Used Ford-150 Models
The current generation of Ford F-150 was introduced in 2015 and represented a radical, if subtle, change for the model. The dimensions of the truck remain the same, but the body is now made from aluminum rather than steel, making the truck some 700 pounds lighter. Ford also added a new turbocharged V6 to offer improved fuel efficiency.

The previous generation (the 12th F-Series generation overall) was produced from 2009 to 2014, and it offers much of the same equipment and experience as the current generation. The 12th-generation truck was available in no fewer than nine trim levels: the base XL, sporty STX, well-equipped XLT, rugged FX2/FX4 models, luxurious Lariat, Western-inspired King Ranch, and the opulent Platinum and Limited variants. A 3.7-liter V6, a 5.0-liter V8 and a turbocharged 3.5-liter V6 were all available for this generation. All were mated to a six-speed automatic.

In reviews, we found the F-150's interior to be comfortable and quiet, but its ride and handling to trail that of, at the time, newer competitors. The powertrain lineup provided performance ranging from adequate to downright thrilling. For just about any truck buyer, a used F-150 will be an excellent choice, but keep in mind that there is plenty of stiff competition.

Compared to earlier F-150 generations, the generation starting in 2009 boasts updated styling, an updated interior and new features, including the Sync voice-command system, a navigation system, and a full complement of airbags as standard equipment.

It's worth noting that the 2009 and 2010 trucks did not have the more powerful engine lineup found in the 2011 and later F-150s. Those earlier powertrain choices consisted of a base 4.6-liter V8 (248 hp), a high-output 4.6-liter V8 (292 hp) and a 5.4-liter V8 (310 hp). The 248-hp 4.6-liter engine came with a four-speed automatic transmission, while the more powerful 4.6-liter V8 and the 5.4-liter V8 had a six-speed automatic. Given the truck's heft, either of the more powerful V8s will make better choices than the base engine, and we recommend buyers looking for a truck from this generation start their search with the 2011 model year. Other than minor equipment shuffling, changes have been minimal since.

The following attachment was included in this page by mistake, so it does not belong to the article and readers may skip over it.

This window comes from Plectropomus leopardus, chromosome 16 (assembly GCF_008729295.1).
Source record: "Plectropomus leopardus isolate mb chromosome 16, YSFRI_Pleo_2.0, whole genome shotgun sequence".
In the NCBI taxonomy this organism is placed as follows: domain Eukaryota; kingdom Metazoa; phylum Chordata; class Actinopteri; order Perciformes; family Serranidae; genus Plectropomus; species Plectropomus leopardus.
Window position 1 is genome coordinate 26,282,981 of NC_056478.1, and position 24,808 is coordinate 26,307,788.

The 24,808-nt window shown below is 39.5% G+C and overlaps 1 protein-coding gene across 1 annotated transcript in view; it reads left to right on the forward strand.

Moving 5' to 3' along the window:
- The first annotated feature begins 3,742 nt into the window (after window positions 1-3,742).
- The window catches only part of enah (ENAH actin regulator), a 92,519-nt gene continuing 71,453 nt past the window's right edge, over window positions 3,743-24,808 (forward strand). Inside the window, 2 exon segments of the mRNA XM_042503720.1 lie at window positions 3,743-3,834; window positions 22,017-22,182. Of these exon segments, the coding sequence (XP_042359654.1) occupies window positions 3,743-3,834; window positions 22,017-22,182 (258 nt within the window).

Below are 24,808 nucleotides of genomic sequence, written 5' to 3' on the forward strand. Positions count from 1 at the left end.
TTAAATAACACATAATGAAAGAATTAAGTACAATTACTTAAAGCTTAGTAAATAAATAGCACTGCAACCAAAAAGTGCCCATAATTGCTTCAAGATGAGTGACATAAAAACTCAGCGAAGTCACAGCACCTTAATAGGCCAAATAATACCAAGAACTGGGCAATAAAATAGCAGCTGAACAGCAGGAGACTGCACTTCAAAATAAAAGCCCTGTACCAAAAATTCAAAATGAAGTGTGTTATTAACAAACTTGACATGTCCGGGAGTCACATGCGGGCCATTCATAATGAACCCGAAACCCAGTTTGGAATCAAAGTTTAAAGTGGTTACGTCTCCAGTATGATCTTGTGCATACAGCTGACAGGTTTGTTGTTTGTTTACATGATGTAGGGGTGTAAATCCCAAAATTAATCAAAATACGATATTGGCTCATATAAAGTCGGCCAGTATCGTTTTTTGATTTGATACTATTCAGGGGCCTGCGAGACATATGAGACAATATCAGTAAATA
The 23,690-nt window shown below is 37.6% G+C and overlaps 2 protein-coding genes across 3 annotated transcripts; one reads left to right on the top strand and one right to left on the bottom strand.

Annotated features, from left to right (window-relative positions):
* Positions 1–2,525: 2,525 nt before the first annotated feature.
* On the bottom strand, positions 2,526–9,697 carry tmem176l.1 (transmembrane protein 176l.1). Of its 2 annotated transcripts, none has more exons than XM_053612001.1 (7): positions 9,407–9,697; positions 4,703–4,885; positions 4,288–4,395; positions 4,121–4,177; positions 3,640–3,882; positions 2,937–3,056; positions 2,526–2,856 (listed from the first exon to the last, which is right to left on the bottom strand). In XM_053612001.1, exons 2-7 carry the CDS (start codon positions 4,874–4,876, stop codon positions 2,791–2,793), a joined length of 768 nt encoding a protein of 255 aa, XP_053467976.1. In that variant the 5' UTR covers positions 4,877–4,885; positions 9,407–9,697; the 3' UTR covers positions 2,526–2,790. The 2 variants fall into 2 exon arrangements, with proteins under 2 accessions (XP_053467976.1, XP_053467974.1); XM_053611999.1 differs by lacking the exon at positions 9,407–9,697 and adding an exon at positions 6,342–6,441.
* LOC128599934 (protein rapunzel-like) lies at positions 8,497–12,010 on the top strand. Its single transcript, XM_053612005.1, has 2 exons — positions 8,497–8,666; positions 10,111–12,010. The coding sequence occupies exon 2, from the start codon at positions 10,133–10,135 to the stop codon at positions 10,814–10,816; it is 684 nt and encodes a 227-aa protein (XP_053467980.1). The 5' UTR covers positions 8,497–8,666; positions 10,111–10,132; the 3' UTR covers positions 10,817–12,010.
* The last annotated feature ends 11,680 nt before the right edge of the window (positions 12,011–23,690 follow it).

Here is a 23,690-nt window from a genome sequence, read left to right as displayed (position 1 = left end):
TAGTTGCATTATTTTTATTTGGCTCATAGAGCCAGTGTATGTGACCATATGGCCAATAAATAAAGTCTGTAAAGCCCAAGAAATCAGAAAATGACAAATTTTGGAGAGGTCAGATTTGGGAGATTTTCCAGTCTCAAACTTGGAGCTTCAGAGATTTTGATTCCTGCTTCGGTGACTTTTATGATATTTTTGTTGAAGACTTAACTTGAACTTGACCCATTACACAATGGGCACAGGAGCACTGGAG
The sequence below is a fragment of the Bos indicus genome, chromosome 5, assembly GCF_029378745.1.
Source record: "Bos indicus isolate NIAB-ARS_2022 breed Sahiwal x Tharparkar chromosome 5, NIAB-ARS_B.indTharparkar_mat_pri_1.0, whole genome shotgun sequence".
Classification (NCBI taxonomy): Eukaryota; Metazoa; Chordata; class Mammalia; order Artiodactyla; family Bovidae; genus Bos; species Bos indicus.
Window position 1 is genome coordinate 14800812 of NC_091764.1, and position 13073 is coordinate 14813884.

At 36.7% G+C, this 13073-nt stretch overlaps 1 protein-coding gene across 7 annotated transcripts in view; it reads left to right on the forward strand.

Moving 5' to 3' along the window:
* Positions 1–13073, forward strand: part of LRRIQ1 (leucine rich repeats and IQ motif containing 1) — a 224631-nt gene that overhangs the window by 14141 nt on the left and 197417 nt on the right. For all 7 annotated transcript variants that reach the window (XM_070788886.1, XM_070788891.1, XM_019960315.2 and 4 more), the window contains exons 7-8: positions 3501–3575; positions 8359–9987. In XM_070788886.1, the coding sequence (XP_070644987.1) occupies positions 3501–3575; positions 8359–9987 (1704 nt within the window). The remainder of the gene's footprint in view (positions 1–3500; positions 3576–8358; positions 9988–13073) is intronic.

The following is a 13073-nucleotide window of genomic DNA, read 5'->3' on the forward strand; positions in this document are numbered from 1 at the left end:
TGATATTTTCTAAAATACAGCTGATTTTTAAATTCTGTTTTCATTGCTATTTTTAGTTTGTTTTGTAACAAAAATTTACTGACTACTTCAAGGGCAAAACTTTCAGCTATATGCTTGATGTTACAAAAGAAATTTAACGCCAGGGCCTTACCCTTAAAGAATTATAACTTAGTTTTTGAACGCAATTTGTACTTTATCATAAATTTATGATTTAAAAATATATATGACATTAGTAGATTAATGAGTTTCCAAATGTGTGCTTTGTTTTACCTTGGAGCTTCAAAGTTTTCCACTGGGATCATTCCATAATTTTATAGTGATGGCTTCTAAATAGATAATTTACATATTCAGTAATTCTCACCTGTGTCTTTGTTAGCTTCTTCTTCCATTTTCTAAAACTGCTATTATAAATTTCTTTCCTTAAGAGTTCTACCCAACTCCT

The 11th-generation F-Series was produced from 2004 to 2008. This F-150 was available in a variety of trim levels and body styles. The XL was the basic truck, and the STX offered a few additional features, but the volume-selling XLT provided the best bang for the buck. You'll also encounter the off-road-oriented FX4 trim level, the sporty FX2 (in 2007), the luxurious Lariat, the even plusher Lariat Limited (for 2008) and the thematic King Ranch and Harley-Davidson editions. During this truck's run, available engines included a 4.2-liter V6 (202 hp), a 4.6-liter V8 (231 hp) and a 5.4-liter V8 (300 hp). In 2007, the 4.6-liter V8 got a power upgrade to 248 hp. Harley-Davidson models had a supercharged V8 that cranked out 450 hp.

Almost all variants from 2004 to 2008 had a four-speed automatic transmission, but the V6 came standard with a five-speed manual. All F-150 trim levels and body styles could be configured with either rear-wheel drive or four-wheel drive, although the FX4 trim came standard with four-wheel drive.

In reviews, we found this F-150 generation to be an improvement over previous generations. Ride and handling were excellent, and the interiors were attractive and functional for the time. Acceleration and braking, however, were lackluster, and we often found the F-150, even with larger engines, to be underpowered relative to the competition. The truck's heft and old-school four-speed transmissions didn't help.